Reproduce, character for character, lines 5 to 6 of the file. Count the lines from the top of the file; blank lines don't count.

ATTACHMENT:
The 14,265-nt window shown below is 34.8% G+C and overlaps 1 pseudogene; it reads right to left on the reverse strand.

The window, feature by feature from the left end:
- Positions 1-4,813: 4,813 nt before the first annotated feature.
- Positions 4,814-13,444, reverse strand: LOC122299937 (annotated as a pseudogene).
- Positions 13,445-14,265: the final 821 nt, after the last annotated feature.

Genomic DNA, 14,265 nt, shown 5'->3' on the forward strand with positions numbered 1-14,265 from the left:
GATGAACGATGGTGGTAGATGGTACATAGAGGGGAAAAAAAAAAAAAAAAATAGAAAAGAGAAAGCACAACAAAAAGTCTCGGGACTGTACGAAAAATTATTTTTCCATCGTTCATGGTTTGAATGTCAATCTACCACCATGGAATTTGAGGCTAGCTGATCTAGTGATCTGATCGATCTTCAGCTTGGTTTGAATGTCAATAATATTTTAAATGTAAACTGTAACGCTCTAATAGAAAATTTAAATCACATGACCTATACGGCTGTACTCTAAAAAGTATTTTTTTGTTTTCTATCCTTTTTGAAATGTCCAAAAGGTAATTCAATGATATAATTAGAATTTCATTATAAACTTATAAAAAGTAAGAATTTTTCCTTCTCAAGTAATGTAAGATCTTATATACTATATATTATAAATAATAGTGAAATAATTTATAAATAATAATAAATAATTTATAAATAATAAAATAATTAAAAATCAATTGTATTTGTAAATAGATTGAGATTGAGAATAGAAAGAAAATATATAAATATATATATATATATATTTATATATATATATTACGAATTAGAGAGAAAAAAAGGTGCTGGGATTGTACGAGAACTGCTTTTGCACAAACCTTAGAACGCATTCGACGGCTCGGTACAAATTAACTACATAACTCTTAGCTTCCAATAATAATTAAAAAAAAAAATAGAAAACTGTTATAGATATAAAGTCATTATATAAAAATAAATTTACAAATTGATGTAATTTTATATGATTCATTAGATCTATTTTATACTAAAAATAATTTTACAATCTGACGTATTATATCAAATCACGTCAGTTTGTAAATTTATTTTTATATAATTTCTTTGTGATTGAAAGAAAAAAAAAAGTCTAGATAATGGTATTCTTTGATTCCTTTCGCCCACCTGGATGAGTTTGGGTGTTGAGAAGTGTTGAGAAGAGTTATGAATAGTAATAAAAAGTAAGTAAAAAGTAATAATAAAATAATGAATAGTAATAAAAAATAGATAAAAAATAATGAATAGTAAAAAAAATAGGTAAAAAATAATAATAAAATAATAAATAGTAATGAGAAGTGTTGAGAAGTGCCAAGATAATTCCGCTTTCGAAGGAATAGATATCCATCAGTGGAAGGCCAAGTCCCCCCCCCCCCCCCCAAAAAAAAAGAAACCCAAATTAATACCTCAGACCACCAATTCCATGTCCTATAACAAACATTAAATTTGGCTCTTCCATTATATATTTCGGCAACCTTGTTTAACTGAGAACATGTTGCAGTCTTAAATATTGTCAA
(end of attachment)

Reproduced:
- Positions 13,445-14,265: the final 821 nt, after the last annotated feature.

Genomic DNA, 14,265 nt, shown 5'->3' on the forward strand with positions numbered 1-14,265 from the left: